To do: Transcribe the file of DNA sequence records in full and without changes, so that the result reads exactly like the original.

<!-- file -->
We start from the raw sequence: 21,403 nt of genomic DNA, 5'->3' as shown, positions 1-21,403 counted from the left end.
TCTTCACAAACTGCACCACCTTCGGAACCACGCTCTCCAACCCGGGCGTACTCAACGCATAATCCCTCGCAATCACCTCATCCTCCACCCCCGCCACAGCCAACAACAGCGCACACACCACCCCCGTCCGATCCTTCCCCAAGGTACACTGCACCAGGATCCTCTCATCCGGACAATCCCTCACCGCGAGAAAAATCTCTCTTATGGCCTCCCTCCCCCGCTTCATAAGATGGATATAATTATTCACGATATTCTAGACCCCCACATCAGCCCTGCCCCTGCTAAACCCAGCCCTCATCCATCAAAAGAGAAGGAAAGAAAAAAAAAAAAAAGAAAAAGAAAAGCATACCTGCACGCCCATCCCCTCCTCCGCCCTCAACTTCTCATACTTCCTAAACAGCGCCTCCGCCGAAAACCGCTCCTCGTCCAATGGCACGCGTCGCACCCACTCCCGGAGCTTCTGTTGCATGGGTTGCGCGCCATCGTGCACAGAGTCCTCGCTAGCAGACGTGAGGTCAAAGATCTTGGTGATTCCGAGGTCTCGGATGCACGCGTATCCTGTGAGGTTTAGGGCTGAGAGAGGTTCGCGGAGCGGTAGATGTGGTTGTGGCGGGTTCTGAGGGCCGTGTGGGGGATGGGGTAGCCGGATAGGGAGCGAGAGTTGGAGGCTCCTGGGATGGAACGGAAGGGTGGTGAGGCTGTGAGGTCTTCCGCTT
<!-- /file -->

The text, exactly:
We start from the raw sequence: 21,403 nt of genomic DNA, 5'->3' as shown, positions 1-21,403 counted from the left end.
TCTTCACAAACTGCACCACCTTCGGAACCACGCTCTCCAACCCGGGCGTACTCAACGCATAATCCCTCGCAATCACCTCATCCTCCACCCCCGCCACAGCCAACAACAGCGCACACACCACCCCCGTCCGATCCTTCCCCAAGGTACACTGCACCAGGATCCTCTCATCCGGACAATCCCTCACCGCGAGAAAAATCTCTCTTATGGCCTCCCTCCCCCGCTTCATAAGATGGATATAATTATTCACGATATTCTAGACCCCCACATCAGCCCTGCCCCTGCTAAACCCAGCCCTCATCCATCAAAAGAGAAGGAAAGAAAAAAAAAAAAAAGAAAAAGAAAAGCATACCTGCACGCCCATCCCCTCCTCCGCCCTCAACTTCTCATACTTCCTAAACAGCGCCTCCGCCGAAAACCGCTCCTCGTCCAATGGCACGCGTCGCACCCACTCCCGGAGCTTCTGTTGCATGGGTTGCGCGCCATCGTGCACAGAGTCCTCGCTAGCAGACGTGAGGTCAAAGATCTTGGTGATTCCGAGGTCTCGGATGCACGCGTATCCTGTGAGGTTTAGGGCTGAGAGAGGTTCGCGGAGCGGTAGATGTGGTTGTGGCGGGTTCTGAGGGCCGTGTGGGGGATGGGGTAGCCGGATAGGGAGCGAGAGTTGGAGGCTCCTGGGATGGAACGGAAGGGTGGTGAGGCTGTGAGGTCTTCCGCTT